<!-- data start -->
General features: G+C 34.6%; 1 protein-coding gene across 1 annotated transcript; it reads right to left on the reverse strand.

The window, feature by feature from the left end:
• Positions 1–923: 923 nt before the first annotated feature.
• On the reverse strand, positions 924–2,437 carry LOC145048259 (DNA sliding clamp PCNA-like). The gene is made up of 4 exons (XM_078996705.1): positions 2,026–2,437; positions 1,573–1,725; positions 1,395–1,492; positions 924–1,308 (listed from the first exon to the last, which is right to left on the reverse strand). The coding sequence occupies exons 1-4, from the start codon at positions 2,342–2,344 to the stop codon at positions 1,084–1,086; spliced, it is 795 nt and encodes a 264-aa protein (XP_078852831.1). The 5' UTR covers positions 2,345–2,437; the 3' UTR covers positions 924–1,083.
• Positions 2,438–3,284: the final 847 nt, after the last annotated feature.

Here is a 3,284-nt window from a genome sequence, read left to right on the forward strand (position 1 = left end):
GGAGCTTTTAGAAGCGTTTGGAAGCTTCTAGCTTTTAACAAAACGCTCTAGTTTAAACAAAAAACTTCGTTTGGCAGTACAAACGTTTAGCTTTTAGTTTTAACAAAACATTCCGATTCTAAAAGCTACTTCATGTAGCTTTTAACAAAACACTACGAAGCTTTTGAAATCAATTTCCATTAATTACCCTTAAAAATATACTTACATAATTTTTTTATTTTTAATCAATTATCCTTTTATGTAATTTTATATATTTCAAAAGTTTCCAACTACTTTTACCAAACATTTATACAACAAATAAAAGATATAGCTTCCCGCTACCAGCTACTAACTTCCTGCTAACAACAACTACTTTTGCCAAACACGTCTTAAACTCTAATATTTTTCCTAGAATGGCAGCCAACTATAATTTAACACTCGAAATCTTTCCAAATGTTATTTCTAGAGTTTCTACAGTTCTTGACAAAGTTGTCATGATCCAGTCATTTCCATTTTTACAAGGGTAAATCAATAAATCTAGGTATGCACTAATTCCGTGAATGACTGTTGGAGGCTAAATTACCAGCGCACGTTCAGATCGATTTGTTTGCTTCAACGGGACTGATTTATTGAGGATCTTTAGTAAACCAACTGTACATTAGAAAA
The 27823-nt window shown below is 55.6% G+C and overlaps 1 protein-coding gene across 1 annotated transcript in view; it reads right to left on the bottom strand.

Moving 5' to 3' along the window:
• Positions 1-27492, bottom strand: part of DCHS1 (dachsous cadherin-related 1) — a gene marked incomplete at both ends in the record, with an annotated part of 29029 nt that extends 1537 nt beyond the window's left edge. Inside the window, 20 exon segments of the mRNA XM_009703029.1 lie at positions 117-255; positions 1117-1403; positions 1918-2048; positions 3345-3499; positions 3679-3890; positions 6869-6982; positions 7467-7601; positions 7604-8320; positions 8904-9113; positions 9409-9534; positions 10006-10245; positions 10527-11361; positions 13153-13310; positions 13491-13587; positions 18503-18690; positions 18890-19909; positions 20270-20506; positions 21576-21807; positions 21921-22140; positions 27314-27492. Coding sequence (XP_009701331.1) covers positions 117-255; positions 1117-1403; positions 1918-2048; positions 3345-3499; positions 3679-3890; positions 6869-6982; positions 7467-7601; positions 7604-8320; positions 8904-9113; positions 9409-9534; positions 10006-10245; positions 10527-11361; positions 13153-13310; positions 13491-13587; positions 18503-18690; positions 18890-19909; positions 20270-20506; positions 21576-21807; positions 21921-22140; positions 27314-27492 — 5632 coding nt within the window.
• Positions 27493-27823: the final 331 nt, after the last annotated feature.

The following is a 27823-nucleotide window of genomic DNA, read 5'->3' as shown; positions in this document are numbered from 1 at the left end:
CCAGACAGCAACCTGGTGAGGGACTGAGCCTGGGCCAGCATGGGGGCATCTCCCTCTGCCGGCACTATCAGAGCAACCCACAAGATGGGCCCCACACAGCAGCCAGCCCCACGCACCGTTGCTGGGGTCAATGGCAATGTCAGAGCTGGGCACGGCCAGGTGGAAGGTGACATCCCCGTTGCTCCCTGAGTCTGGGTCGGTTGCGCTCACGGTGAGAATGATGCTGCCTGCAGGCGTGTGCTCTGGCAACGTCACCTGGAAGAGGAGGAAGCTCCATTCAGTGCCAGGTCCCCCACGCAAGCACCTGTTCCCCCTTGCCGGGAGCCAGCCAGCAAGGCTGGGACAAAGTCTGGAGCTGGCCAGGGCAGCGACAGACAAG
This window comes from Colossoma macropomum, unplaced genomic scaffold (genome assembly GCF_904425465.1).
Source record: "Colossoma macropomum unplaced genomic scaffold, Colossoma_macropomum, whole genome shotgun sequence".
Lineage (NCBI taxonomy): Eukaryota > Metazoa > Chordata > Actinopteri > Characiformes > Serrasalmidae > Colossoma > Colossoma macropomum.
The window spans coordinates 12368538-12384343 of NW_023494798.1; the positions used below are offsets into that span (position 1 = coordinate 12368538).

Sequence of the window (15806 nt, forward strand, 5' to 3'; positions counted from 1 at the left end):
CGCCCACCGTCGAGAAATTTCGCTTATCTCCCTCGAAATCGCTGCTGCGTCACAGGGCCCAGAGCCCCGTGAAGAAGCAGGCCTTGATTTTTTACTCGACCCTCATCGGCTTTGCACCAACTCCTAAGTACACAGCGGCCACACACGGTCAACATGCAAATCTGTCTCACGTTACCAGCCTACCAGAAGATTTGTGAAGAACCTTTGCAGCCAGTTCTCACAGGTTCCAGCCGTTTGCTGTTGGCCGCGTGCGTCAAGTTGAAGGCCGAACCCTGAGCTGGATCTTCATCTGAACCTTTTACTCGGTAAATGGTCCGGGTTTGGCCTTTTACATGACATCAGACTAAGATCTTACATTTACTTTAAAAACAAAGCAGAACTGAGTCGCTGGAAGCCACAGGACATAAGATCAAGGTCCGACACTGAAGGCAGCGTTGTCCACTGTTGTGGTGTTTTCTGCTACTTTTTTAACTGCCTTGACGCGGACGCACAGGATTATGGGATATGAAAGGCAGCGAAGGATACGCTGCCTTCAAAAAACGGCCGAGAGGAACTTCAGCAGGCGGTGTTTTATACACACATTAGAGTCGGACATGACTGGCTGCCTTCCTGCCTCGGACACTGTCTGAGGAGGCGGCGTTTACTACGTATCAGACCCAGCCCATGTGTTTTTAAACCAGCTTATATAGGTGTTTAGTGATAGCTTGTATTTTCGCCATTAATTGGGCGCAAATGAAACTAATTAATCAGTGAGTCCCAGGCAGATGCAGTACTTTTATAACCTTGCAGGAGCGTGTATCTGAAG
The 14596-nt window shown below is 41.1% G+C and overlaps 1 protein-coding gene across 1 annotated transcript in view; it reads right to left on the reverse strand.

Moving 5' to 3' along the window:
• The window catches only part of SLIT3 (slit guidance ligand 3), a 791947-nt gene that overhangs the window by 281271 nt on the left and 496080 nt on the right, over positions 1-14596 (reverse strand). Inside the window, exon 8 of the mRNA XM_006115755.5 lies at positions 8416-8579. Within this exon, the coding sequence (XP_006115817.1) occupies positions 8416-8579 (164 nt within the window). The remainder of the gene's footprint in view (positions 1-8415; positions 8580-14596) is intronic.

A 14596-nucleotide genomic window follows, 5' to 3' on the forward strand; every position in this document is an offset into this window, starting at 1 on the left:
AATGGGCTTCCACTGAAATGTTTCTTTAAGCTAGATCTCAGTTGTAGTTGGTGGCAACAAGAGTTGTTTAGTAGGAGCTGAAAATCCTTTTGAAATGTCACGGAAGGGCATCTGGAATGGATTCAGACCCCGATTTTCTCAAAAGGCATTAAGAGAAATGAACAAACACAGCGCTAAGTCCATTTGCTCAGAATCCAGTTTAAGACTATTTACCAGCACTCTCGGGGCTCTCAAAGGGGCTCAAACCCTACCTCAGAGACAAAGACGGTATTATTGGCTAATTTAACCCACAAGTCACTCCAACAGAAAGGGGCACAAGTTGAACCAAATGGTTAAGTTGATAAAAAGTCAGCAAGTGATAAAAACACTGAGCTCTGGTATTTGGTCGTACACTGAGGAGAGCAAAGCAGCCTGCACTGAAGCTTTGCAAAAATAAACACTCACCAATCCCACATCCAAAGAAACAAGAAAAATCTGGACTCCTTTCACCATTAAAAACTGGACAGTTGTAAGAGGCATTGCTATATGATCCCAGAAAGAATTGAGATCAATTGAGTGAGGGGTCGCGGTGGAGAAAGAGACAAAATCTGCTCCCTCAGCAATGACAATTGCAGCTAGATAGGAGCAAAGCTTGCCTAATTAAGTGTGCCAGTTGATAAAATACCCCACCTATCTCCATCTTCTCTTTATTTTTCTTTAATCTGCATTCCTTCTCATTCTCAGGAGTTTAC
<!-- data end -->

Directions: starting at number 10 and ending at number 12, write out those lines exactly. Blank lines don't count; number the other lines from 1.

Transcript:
• Positions 1-27492, bottom strand: part of DCHS1 (dachsous cadherin-related 1) — a gene marked incomplete at both ends in the record, with an annotated part of 29029 nt that extends 1537 nt beyond the window's left edge. Inside the window, 20 exon segments of the mRNA XM_009703029.1 lie at positions 117-255; positions 1117-1403; positions 1918-2048; positions 3345-3499; positions 3679-3890; positions 6869-6982; positions 7467-7601; positions 7604-8320; positions 8904-9113; positions 9409-9534; positions 10006-10245; positions 10527-11361; positions 13153-13310; positions 13491-13587; positions 18503-18690; positions 18890-19909; positions 20270-20506; positions 21576-21807; positions 21921-22140; positions 27314-27492. Coding sequence (XP_009701331.1) covers positions 117-255; positions 1117-1403; positions 1918-2048; positions 3345-3499; positions 3679-3890; positions 6869-6982; positions 7467-7601; positions 7604-8320; positions 8904-9113; positions 9409-9534; positions 10006-10245; positions 10527-11361; positions 13153-13310; positions 13491-13587; positions 18503-18690; positions 18890-19909; positions 20270-20506; positions 21576-21807; positions 21921-22140; positions 27314-27492 — 5632 coding nt within the window.
• Positions 27493-27823: the final 331 nt, after the last annotated feature.

The following is a 27823-nucleotide window of genomic DNA, read 5'->3' as shown; positions in this document are numbered from 1 at the left end: